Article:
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The Library and LHS garner Educational Initiative Awards

| 04 May 2005

The Library Prize for Undergraduate Research recognizes students whose undergraduate research projects demonstrate use of Library collections and exemplify advanced information literacy and research skills. Launched just two years ago, the Library Prize last month received the campus Educational Initiative Award (EIA) at a ceremony that also honored Kevis Goodman, this year's winner of the Distinguished Teaching Award. University Librarian Tom Leonard accepted the award for the Library.

Given annually by the Committee on Teaching, the EIA was designed to complement the Distinguished Teaching Award, which recognizes individual faculty members. By contrast, the EIA is presented to a department, unit, or group of faculty that has created an outstanding program that will serve as a model for others on campus.

"In the essays I read, many students revealed that they learned how difficult it was to articulate a significant, researchable question and how they were challenged to draw conclusions based on evidence rather than on their deeply held assumptions," wrote Professor of Education Andrew Furco, a judge for the 2004 Library Prize. "This level of analysis," continued Furco, "is typically associated with students at the graduate level."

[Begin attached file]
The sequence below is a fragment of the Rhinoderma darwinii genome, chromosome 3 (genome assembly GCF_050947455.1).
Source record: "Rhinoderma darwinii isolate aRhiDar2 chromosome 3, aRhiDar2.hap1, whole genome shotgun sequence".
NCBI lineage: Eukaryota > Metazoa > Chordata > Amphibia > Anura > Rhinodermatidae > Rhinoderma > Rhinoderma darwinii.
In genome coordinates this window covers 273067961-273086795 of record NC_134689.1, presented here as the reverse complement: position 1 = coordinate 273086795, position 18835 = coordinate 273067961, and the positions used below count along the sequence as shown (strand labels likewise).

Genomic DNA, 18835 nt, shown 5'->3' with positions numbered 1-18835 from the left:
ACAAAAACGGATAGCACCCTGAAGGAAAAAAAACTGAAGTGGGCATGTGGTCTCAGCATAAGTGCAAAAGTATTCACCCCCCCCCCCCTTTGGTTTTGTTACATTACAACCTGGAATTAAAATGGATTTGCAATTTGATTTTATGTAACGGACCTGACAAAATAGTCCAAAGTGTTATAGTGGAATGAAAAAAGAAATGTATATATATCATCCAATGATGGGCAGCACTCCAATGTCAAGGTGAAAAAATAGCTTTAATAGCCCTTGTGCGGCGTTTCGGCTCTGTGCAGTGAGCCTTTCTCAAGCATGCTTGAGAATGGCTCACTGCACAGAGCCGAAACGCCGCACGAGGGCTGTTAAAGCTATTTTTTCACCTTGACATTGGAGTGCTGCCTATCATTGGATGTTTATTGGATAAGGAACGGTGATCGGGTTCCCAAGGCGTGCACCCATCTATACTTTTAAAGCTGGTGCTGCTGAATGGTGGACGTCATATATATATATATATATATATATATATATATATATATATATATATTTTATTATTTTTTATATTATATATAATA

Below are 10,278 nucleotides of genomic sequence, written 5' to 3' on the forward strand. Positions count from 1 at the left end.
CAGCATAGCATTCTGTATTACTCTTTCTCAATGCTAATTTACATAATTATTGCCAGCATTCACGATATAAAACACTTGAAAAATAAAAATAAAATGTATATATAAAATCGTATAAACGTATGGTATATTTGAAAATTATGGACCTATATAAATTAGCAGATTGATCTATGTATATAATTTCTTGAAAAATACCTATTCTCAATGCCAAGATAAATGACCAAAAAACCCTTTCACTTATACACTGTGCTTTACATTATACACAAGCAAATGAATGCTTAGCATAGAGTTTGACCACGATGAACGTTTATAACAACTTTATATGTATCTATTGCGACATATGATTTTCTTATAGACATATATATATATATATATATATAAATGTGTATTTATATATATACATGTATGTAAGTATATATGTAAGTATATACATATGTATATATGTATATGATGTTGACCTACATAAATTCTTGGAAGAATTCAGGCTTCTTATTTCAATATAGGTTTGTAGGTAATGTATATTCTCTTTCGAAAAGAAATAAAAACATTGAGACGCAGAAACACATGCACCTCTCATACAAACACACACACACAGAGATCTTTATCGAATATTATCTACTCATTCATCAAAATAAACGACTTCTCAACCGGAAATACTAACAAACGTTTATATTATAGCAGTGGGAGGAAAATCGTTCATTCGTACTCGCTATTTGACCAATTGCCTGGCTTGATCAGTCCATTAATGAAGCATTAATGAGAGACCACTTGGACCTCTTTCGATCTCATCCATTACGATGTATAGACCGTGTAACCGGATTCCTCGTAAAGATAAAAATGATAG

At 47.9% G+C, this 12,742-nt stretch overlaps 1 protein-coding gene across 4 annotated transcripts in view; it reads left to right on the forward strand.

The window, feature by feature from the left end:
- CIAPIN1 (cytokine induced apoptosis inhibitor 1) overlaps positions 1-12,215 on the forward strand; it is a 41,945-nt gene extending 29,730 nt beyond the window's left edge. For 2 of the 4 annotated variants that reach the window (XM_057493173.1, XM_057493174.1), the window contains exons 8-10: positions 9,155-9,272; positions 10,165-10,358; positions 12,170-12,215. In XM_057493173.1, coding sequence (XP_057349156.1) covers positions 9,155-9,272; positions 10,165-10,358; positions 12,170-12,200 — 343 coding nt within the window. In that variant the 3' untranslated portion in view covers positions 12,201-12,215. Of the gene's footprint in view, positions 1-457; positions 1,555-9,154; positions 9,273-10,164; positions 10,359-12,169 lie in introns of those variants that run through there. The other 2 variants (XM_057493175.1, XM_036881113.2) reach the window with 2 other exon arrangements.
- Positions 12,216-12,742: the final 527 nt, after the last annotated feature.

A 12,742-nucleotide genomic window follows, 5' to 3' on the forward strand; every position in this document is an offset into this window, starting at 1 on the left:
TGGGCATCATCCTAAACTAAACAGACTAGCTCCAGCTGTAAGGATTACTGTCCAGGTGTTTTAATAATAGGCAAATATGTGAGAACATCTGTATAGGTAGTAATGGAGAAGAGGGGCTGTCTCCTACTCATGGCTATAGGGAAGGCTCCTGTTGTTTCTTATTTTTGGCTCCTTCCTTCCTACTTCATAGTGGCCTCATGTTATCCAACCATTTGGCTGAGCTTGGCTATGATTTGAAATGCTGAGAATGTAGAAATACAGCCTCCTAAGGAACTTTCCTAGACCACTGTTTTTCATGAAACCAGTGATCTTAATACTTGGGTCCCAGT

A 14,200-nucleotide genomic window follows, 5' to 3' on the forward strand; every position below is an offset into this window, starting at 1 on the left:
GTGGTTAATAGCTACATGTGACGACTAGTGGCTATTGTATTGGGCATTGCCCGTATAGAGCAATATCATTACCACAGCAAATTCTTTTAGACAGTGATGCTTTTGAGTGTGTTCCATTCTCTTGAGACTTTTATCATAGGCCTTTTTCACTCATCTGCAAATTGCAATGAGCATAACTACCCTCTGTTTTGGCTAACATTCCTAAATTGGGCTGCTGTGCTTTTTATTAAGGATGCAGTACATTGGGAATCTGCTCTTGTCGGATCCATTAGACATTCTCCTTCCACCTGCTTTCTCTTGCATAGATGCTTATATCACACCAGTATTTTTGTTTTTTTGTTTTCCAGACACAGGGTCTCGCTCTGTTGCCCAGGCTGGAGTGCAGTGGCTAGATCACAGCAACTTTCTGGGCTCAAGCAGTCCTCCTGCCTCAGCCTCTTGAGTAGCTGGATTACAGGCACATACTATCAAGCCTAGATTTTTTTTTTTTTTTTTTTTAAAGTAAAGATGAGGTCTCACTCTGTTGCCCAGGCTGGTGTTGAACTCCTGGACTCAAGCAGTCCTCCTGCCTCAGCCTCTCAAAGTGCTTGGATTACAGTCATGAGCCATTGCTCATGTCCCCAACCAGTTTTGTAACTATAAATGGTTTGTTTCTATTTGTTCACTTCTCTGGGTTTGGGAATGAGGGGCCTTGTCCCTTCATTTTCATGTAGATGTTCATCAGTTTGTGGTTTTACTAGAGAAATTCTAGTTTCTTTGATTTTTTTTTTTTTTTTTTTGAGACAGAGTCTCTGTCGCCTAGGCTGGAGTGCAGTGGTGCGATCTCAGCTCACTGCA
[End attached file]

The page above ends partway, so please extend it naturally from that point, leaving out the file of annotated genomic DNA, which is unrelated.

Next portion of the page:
"The Library Prize not only honors the work done by undergraduates, it provides criteria and structure for those who wish to compete for the Prize as well as incentive for students to increase their information literacy by putting it into practice," wrote College Writing Programs' Jane Hammons, another 2004 judge.

Up to six Library Prizes are awarded annually. In 2004, the Library Prize was awarded to six students from architecture, history, history of art, peace and conflict studies, molecular and cell biology, and political economy of industrial societies. Winning projects are exhibited in the Library throughout the year, allowing winners to influence a potentially large audience of their peers.

The Lawrence Hall of Science's Communicating Science course was also honored with an Educational Initiative Award. Begun in 1997 as a collaboration between Professor of Chemistry Angelica Stacy and LHS, the first course taught chemistry majors how to teach inquiry-based science and offered them direct experience doing so with elementary-school students in local public schools. Since then, 400 Berkeley students and at least 5,000 local elementary students have participated in a Communicating Science course. Additional courses funded include those in astronomy, physics, and ocean sciences.

"I realized that teaching science was far more than imparting information, but could encourage students to think about the world in a whole new way," says senior philosophy and geography major Andrew Friedman, of his experience with Communicating Ocean Science.

Elizabeth Stage, director of the Lawrence Hall of Science, accepted the award for LHS.